The ‘Living Lab’ will capture data from the University’s building technologies, estates infrastructure and energy plants and use it for innovation, R&D activities, as well as teaching. Scrutinising energy demand and production - from systems to individual consumers/producers (prosumers) - with live data from across the sites provides a unique opportunity for applied learning for students and creates a platform for cutting-edge research.
Siemens will sponsor a team of PhD studentships at the University based in the UK and Dubai. Their research projects will be co-designed by Siemens and the University to address important challenges in data, technology, urban systems and the NetZero goal.
This year, the University of Birmingham will become the first university in the world to roll out Internet of Things (IoT) technology at scale. Starting in Autumn 2021, the first phase of this major energy efficiency project will include the roll out of 23,000 Enlighted IoT sensors across the University estate.
“As one of the largest universities in the UK – with a global community of more than 38,000 students – the university is already an energy prosumer and these technologies will be further optimized in the system we are now working on together,” said Matthias Rebellius, managing board member of Siemens AG and CEO of Smart Infrastructure. “Partnerships like this are extremely important for gathering new insights, testing and developing new technologies and creating efficient and sustainable energy infrastructure. The university’s campus in Dubai will be a global example of sustainability at the rescheduled Dubai Expo 2020.”
Professor Tim Jones, Provost and Vice-Principal of the University of Birmingham, explains the University’s ambitious vision: “Our goal is to deliver the campus of the future, using cutting-edge technologies to make our campuses in Edgbaston and Dubai the smartest globally. This will enhance our student experience, create new research and innovation opportunities, whilst significantly reducing our carbon footprint. As we approach COP26 in Glasgow this autumn, it is clear we are into the ‘decade of delivery’ for NetZero targets. University-Industry strategic partnerships, such as ours with Siemens, are important for helping to identify pathways for turning targets into reality.”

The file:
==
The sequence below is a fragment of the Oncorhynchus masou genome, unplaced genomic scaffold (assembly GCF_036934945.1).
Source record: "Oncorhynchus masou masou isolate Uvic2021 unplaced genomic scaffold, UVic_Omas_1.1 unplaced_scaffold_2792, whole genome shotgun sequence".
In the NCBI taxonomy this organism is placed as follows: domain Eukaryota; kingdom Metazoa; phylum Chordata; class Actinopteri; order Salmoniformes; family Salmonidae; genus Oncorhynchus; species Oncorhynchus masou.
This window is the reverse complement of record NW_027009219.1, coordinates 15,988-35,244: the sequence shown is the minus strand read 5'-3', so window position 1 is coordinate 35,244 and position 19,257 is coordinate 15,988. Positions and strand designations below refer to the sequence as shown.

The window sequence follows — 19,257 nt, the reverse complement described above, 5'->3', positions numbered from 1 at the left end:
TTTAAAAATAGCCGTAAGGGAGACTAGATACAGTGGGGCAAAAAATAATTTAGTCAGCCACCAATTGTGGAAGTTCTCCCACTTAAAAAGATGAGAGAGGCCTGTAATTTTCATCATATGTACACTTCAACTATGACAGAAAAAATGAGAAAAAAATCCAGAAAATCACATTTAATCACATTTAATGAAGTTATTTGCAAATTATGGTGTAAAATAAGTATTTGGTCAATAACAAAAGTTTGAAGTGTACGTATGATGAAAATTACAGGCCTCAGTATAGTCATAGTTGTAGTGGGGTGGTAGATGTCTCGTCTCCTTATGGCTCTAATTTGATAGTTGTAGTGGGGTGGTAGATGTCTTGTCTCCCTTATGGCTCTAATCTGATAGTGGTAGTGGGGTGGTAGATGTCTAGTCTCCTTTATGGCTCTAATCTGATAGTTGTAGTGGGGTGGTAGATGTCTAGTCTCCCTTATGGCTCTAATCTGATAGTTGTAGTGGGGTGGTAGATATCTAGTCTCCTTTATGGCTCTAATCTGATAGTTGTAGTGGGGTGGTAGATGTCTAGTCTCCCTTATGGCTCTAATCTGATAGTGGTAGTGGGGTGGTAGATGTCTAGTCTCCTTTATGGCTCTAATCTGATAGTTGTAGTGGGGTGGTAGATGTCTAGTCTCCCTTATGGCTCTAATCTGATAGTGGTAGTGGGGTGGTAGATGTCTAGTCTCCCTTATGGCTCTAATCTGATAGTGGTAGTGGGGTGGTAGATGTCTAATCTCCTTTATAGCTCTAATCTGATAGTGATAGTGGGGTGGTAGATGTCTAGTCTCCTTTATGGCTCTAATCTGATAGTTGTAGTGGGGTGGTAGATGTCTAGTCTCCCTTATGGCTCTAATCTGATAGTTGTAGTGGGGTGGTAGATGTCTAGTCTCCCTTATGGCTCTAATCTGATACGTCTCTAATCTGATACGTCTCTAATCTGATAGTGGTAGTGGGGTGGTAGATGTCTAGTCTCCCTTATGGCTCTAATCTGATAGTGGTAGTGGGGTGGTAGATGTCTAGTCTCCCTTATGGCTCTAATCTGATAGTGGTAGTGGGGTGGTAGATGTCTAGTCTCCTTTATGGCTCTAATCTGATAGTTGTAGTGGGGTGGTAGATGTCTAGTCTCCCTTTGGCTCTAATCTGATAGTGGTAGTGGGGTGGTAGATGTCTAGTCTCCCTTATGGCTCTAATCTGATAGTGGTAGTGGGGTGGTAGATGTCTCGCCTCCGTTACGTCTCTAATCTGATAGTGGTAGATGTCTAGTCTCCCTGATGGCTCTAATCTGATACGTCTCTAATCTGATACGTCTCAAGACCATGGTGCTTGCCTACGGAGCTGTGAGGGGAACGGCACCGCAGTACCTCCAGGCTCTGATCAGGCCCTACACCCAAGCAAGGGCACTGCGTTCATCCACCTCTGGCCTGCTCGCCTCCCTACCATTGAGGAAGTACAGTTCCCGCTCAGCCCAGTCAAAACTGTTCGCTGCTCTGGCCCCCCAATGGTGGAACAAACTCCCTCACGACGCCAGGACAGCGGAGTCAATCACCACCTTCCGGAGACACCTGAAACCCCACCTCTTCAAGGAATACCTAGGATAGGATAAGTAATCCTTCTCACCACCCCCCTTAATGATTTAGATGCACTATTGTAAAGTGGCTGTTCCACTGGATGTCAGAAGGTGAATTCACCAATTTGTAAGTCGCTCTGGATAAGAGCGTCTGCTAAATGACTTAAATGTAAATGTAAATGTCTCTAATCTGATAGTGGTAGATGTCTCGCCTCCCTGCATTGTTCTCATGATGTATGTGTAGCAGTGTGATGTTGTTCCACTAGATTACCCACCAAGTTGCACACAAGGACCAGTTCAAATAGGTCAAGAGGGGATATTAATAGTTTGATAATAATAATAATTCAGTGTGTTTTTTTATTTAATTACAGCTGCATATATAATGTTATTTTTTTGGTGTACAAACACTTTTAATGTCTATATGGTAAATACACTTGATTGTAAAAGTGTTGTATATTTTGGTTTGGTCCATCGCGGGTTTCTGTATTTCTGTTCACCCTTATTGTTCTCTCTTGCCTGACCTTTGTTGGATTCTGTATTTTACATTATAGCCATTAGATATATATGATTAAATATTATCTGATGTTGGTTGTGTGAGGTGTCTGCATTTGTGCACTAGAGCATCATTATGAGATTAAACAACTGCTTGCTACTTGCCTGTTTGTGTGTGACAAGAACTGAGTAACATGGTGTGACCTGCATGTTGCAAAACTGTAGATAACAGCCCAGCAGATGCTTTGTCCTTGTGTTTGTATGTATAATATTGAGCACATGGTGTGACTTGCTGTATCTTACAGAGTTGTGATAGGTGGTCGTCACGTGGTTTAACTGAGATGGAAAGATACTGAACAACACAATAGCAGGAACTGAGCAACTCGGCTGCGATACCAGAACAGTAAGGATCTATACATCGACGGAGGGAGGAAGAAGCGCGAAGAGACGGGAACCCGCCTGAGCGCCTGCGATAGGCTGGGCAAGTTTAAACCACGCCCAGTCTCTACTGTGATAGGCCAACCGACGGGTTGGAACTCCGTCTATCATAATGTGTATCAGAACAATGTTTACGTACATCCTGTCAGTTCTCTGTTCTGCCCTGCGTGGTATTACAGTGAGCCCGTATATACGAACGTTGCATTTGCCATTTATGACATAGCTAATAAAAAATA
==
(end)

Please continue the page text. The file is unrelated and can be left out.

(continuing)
Carl Ennis, CEO Siemens, GB & Ireland said: “We are excited to be working with the University of Birmingham on this project and confident that together we can develop a clear pathway to the University becoming a smart campus and net zero. Our goal is to apply the University’s strategic vision to their campus. We will uncover where carbon savings are possible by managing resources more efficiently, in a system that is adaptable to changing demand. All of this can be achieved with a combination of connected digital technologies, artificial intelligence, decentralised energy generation and storage, renewable energy and ideas that help change users’ behaviour.”
In addition, Siemens will deliver a 10-year bureau for Energy and IoT services to ensure that the University reaps the full potential of both the technology and industry expertise. The University has already made significant progress in making its operations more sustainable, including achieving its 2020 target of reducing carbon emissions by 20% and is constantly looking to improve the environmental performance of its buildings including a reduction of 2,856 tCO2 annually, equivalent to 5% of the University’s current emissions.
Earlier this year, the University of Birmingham signed up to the United Nations Global Compact – the world's largest corporate responsibility initiative – as part of its commitment to reducing its environmental footprint and maximising the impact of its research. The University of Birmingham is also a participant in the COP26 Universities Network and will have a presence at the COP26 conference, in Glasgow, in November.